• Men’s Journal  Ranked Portland number 2 as “The 50 Best Places to Live” in their “big cities” category (June 2004).
  • Money Magazine  “Best Place to Live in the USA for 2001″.
  • Multnomah County Library received the highest possible rating in the Library Journal’s 2011 Index of Public Library Service. The five-star rating is given to the top U.S. libraries each year. Multnomah County has earned five stars in three out of the four years Library Journal has published its ratings.
  • National Endowment for the Arts  More Oregon adults attend opera, jazz and classical music concerts, per capita, than in any other state according to a geographical analysis released in late 2009.  The survey also revealed that Oregon ranked number one in the percentage of adults attending art museums and craft festivals.
  • Oregon Drivers Best in Nation  Oregon drivers rank as the most knowledgeable in the nation when it comes to the rules of the road and automobile safety, according to a study (May 2005) by an insurance company, GMAC Insurance Group.
  • Outside Magazine  Portland named as one of ten “Best American Dream Towns” in their August 2005 edition.
  • Pet Healthiest Cities  The Purina Pet Institute did an extensive survey of U.S. cities with the healthiest pets and rated Portland third.
  • Peace Corps Volunteers  In terms of all-time totals, Oregon ranks 14th with over 5,000 Oregonians having served since 1961 – we rank 28th in population according to the 2000 census. The University of Oregon ranks sixth in the nation in alums currently on Peace Corps service.
  • Places Rated Almanac  16th Best Place to Live out of 351 Metro Markets.
  • Public Transportation   Portland No. 1 best city in the nation for public transportation according to U.S. News and World Reports magazine in 2011.
  • Retire in Style: 60 Outstanding Places Across the USA and Canada  This popular book by Southern California geography professor Warren Bland, ranked Portland and Boulder, Colorado as the two best cities to retire.  Dr. Bland retire in Portland (Eastmoreland neighborhood) in the Spring of 2006.
  • Runners World Magazine  Tenth best city to run in USA.  They rated 25 cities in their July 2005 magazine.
  • Travel + Leisure  Portland ranks No. 5 in list of “100 Fabulous Places for 2001.”
  • Smart Cities  Portland ranks number 9 out of 55 metro areas.  Civic participation was the cornerstone of Portland’s top 10 showing on this list. Portland residents also buy a lot  of books.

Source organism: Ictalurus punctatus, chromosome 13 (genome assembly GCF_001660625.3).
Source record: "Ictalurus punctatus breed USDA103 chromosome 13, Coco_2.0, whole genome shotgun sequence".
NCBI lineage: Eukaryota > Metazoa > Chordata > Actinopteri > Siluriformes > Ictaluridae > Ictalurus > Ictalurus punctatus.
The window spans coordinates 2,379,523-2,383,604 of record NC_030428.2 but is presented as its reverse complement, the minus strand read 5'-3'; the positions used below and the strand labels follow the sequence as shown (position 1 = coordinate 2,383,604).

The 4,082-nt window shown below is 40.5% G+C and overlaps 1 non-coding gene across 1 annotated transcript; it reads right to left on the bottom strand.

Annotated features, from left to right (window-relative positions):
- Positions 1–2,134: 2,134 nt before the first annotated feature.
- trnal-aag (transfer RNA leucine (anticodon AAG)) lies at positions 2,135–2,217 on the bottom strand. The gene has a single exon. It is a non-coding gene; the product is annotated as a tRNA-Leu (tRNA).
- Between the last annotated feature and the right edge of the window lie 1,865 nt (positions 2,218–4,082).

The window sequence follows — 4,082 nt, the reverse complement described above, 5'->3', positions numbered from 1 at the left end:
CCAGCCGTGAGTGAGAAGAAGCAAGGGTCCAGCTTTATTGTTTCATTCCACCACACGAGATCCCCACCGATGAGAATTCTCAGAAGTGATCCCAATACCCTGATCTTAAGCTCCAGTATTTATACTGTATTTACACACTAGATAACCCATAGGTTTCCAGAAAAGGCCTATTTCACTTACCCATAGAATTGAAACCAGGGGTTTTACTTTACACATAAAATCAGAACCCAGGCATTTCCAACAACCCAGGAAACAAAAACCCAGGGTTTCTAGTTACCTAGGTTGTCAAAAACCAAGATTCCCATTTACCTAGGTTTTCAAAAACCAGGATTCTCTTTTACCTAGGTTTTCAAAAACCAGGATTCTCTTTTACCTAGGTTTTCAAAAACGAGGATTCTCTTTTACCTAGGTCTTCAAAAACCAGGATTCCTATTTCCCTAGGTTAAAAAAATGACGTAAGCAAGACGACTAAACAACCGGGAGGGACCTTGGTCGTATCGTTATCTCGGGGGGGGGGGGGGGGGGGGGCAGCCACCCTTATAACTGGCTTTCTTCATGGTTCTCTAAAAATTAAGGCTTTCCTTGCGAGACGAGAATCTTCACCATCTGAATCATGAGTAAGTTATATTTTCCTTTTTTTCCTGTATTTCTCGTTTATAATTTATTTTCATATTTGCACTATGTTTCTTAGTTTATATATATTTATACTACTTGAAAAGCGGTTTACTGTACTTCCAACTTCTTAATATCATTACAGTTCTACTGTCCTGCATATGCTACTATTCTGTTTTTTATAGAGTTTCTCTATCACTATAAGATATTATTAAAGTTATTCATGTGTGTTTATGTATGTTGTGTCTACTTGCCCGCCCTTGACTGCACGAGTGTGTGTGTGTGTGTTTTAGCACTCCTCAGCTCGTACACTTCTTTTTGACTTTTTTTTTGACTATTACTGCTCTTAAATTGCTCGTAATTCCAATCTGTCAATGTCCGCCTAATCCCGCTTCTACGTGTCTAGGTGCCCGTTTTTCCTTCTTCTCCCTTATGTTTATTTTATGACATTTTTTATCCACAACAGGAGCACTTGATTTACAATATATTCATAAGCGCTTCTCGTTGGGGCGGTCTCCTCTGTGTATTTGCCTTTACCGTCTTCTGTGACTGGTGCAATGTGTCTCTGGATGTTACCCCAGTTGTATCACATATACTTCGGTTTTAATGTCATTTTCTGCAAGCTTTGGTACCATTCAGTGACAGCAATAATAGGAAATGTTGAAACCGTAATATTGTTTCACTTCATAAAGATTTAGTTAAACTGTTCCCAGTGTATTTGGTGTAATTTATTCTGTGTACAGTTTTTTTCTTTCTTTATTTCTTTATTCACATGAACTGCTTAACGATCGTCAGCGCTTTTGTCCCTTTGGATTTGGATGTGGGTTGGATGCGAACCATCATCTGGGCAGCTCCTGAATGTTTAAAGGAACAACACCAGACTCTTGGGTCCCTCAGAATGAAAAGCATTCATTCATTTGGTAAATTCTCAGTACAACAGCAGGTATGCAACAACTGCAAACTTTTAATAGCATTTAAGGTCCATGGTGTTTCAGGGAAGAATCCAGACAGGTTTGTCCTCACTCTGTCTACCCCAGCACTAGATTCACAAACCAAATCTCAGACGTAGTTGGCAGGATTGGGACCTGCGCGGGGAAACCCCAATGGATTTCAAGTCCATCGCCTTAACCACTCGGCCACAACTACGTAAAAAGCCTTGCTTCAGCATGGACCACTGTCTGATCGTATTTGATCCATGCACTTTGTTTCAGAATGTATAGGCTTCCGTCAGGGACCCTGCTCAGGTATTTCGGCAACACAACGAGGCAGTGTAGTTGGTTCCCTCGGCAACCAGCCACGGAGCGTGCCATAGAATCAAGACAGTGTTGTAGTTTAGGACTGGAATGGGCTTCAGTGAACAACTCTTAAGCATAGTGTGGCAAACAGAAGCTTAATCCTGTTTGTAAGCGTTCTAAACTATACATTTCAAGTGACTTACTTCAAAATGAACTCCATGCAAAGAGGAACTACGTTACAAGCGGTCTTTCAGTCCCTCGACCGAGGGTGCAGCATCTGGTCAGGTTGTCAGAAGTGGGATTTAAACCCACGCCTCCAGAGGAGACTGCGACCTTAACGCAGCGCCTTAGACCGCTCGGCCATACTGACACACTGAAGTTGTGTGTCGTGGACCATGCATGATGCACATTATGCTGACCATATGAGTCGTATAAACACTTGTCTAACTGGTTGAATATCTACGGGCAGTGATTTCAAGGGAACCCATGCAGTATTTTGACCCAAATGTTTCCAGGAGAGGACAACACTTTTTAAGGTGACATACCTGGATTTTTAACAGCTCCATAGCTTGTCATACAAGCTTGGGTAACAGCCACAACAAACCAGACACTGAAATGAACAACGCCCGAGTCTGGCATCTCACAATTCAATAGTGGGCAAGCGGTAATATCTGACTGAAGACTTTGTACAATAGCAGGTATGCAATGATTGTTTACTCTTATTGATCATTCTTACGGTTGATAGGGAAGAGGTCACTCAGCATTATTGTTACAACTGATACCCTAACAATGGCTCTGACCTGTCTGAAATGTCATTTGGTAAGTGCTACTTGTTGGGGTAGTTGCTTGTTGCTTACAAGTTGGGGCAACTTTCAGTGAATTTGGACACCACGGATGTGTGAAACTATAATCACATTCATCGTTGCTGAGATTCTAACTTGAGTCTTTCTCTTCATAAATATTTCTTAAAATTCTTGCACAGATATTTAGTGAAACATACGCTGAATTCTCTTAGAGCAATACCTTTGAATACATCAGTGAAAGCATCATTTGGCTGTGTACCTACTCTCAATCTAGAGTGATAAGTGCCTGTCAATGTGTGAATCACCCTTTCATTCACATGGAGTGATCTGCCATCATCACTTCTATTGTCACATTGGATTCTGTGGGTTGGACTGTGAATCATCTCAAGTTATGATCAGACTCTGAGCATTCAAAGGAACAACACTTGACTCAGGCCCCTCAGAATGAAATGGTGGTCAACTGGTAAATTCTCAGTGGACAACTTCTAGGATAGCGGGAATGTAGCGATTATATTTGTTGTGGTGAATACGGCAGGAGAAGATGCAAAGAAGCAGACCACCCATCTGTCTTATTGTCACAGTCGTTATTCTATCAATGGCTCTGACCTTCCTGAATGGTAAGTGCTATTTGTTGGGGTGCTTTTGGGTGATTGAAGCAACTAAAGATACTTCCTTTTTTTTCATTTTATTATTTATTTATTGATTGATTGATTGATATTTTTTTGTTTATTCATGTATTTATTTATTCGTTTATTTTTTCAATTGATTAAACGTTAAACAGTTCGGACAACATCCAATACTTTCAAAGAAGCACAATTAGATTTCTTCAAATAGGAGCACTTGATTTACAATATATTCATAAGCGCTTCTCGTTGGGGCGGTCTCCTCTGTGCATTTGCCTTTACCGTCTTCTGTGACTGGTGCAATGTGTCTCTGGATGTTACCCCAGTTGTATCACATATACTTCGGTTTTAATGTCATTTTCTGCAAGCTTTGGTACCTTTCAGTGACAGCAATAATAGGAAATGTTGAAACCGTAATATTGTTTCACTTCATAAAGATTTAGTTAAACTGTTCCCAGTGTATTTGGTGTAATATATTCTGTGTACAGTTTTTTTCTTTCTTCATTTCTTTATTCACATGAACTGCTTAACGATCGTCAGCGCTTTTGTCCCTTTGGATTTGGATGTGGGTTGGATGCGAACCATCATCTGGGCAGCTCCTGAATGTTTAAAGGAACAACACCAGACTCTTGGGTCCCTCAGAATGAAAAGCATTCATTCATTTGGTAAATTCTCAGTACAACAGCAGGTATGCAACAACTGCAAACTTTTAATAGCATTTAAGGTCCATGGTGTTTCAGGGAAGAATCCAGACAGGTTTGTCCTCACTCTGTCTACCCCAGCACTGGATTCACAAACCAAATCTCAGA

• Smart Growth America  Portland ranks the eighth least urban sprawl of 83 Metro areas.  The report, a product of three years of research by Reid Ewing of Rutgers University and Rolf Pendall of Cornell University, represents the most comprehensive effort yet undertaken to define, measure and evaluate metropolitan sprawl and its impacts. It was released in October 2002.
  • Sperling’s Best Places to Live  In 2005, Sperling’s select the Portland metro area as the 12th Best Place to Live.  They evaluated 331 U.S.A. cities.  Two other Oregon metro areas made Sperling’s top 25:  Corvallis and Eugene.
  • Sustainability  SustainLane, a San Francisco Bay area group, rank Portland the number one city in the nation in sustainability practices.  The report was released in June 2006.
  • Urban Land Institute and the Trust for Public Land sponsored a book called Inside City Parks, written by Peter Harnik.  It’s a study that compares park systems in the nation’s 25 largest cities.  Some of the data about Portland parks: (1) Park and open-space acres per 1,000 residents – 26.2 (third highest). (2) Spending on parks in Portland is third-highest per capita – $136.
  • Utne Reader  “Most Enlightened Town” – actually number two on their list of enlightened towns.
  • Volunteering  Portland’s “Volunteer Rate Ranking” places it 3rd within the 50 large cities in USA. Portland has an average annual volunteer rate of 35.6%, with 567,000 volunteers serving 74.2 million hours per year.
  • Walking Magazine   Among the “Top Ten American Walking Cities.”
  • Walking in Portland Safe  The Portland-Vancouver area is among the 10 safest regions in the nation for pedestrians, thanks in large part to the sidewalks and small blocks found in both its oldest and newest neighborhoods.
  • Waste News  Portland top “Big-city Recycler” in 2001.
   

Oregon and Women

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  • Center for Women’s Business Research  September 2005 – The Portland-Vancouver area has the greatest share of 50 percent or more women-owned businesses in the country.  Of the 50 metropolitan areas, 57.7 percent of businesses in the Portland-Vancouver area are owned by women.
  • Center for Women in Government  Oregon third (out of 50 states) for number of women holding leadership positions in state government.  Fall 2001.
  • Institute for Women’s Policy Research Ranks Oregon in the middle (17 – 34) in their study entitled “Status of Women in the States 2000.”
  • World War II Defense Workers  During World Ware II, metropolitan Portland  counted 140,000 defense workers.   They built more than 1,000 oceangoing combat craft and Liberty ships.   By 1943, 31 percent of the workers at the Kaiser Shipyards were woman.
  • In 1993-94, women served at the same time as Oregon governor, mayor of Portland, chair of the Multnomah County Commission, and Metro executive director.
   

And the Not so Good

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Willamette River